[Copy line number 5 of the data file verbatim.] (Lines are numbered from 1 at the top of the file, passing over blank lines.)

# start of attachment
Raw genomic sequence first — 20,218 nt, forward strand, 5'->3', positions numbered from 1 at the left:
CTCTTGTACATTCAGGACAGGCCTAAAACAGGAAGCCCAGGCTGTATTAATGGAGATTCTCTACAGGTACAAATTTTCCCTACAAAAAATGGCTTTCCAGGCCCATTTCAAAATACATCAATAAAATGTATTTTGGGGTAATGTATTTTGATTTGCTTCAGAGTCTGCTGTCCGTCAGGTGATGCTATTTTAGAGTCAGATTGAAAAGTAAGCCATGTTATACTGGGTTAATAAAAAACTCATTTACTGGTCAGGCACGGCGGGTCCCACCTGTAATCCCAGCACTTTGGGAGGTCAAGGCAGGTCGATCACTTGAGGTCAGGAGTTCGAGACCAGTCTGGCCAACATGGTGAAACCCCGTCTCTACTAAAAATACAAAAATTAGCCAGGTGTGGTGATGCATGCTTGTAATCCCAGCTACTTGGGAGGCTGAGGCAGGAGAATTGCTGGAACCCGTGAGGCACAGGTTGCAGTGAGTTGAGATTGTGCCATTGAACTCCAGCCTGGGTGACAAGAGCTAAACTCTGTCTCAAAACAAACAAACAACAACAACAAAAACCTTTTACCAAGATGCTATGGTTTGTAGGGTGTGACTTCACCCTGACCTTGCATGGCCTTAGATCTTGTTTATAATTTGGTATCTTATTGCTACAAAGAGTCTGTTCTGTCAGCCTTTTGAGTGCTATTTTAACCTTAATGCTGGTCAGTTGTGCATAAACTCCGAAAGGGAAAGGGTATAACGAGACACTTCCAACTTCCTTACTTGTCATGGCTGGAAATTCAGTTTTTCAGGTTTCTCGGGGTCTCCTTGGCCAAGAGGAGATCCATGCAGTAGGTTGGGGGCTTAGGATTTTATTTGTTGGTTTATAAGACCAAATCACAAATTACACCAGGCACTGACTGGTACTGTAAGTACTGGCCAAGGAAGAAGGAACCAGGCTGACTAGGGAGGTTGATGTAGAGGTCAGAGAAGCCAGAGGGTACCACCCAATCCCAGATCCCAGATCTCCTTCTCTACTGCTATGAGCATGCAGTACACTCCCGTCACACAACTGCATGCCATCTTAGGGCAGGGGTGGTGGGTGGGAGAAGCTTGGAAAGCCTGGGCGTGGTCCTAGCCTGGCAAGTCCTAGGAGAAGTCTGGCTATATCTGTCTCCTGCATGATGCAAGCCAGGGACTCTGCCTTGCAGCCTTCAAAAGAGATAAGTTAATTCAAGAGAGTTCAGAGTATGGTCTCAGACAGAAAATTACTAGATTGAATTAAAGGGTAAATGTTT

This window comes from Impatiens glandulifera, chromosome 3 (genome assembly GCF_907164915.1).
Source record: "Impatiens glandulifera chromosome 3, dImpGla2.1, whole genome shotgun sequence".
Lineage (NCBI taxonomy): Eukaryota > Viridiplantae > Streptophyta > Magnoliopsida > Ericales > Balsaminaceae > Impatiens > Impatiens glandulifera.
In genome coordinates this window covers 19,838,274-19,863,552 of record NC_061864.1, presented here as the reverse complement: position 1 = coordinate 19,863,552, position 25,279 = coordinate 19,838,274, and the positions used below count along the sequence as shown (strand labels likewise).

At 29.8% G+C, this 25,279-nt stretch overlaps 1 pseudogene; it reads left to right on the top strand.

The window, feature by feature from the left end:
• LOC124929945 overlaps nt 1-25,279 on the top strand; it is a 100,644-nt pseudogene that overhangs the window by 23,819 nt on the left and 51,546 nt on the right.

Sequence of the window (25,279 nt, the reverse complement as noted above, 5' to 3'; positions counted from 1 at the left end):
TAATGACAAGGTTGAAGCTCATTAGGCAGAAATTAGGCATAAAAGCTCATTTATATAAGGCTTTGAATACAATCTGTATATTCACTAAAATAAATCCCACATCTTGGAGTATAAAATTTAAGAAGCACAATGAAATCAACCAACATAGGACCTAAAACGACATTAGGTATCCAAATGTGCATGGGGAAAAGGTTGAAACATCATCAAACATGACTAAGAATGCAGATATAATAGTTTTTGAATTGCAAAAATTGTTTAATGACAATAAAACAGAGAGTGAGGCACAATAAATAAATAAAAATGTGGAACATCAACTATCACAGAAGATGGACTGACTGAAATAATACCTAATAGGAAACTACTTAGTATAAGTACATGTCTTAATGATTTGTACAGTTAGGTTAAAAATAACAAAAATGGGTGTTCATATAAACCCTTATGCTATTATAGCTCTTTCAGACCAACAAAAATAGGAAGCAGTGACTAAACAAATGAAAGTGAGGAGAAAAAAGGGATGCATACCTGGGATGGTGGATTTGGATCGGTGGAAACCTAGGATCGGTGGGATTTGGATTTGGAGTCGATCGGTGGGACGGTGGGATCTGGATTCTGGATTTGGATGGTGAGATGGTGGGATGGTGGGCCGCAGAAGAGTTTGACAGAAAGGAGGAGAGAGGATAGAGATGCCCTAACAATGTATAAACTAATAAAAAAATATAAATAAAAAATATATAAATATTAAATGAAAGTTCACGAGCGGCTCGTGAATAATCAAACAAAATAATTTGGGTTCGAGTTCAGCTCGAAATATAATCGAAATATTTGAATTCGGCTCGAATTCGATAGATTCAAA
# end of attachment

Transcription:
Lineage (NCBI taxonomy): Eukaryota > Viridiplantae > Streptophyta > Magnoliopsida > Ericales > Balsaminaceae > Impatiens > Impatiens glandulifera.